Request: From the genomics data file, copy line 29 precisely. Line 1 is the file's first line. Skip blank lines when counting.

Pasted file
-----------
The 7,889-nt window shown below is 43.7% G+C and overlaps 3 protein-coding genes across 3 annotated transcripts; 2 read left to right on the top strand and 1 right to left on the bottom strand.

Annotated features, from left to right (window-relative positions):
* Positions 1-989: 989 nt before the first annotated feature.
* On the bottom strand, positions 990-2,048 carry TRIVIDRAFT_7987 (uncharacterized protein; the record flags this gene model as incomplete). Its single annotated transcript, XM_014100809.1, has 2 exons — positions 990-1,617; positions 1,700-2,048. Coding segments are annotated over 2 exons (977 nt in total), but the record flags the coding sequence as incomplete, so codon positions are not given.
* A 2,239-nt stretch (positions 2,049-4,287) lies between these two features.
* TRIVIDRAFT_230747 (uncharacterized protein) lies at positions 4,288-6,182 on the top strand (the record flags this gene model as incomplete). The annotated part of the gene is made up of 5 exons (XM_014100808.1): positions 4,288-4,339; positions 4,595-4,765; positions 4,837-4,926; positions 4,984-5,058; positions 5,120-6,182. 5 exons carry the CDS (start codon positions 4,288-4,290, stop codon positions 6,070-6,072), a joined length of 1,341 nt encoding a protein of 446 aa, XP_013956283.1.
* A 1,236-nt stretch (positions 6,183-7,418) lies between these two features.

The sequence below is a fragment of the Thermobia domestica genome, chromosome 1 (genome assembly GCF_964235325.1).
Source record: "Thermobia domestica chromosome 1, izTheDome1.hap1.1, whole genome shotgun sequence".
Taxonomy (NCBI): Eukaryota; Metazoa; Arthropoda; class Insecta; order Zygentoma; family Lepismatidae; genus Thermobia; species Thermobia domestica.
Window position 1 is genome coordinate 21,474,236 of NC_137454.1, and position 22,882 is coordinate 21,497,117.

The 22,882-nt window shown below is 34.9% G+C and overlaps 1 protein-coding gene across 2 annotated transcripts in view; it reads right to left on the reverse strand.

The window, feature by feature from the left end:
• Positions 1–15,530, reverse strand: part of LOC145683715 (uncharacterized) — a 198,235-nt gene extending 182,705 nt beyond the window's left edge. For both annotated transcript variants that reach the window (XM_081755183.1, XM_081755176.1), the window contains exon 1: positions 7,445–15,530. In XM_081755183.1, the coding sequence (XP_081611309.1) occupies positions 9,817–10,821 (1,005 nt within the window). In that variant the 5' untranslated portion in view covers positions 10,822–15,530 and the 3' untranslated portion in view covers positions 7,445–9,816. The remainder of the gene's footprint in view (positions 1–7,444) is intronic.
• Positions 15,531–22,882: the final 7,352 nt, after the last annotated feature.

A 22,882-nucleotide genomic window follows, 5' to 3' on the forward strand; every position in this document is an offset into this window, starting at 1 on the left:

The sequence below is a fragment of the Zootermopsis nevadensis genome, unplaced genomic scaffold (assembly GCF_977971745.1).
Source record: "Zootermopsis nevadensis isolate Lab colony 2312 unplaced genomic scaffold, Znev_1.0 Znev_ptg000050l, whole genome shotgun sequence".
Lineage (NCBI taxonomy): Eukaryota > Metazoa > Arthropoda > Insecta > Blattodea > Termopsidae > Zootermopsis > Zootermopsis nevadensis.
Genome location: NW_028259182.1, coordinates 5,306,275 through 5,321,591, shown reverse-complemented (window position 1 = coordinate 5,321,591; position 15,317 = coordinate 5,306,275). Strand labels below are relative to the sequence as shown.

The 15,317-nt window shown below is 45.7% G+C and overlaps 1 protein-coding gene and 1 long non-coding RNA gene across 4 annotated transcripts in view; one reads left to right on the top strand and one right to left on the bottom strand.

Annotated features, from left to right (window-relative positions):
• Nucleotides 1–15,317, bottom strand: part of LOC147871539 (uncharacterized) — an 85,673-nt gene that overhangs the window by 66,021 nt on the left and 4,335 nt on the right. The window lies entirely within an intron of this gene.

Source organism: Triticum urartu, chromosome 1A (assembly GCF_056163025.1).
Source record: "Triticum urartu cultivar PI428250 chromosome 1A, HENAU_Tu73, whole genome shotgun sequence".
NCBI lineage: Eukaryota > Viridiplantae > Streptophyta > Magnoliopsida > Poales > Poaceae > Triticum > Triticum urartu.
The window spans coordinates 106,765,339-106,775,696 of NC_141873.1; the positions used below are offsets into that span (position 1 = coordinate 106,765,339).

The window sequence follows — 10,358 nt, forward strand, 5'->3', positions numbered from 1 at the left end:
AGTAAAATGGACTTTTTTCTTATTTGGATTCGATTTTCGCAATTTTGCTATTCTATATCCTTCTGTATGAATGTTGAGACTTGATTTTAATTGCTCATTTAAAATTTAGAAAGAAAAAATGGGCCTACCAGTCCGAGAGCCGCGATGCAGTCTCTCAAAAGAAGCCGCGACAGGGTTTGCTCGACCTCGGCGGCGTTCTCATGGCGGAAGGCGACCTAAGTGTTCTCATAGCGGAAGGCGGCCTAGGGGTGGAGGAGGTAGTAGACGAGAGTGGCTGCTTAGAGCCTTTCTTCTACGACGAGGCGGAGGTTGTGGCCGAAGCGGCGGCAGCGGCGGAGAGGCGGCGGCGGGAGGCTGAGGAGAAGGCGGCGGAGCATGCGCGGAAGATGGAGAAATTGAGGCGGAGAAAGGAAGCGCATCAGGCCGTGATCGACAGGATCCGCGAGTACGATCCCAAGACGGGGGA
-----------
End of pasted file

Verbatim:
AGTAAAATGGACTTTTTTCTTATTTGGATTCGATTTTCGCAATTTTGCTATTCTATATCCTTCTGTATGAATGTTGAGACTTGATTTTAATTGCTCATTTAAAATTTAGAAAGAAAAAATGGGCCTACCAGTCCGAGAGCCGCGATGCAGTCTCTCAAAAGAAGCCGCGACAGGGTTTGCTCGACCTCGGCGGCGTTCTCATGGCGGAAGGCGACCTAAGTGTTCTCATAGCGGAAGGCGGCCTAGGGGTGGAGGAGGTAGTAGACGAGAGTGGCTGCTTAGAGCCTTTCTTCTACGACGAGGCGGAGGTTGTGGCCGAAGCGGCGGCAGCGGCGGAGAGGCGGCGGCGGGAGGCTGAGGAGAAGGCGGCGGAGCATGCGCGGAAGATGGAGAAATTGAGGCGGAGAAAGGAAGCGCATCAGGCCGTGATCGACAGGATCCGCGAGTACGATCCCAAGACGGGGGA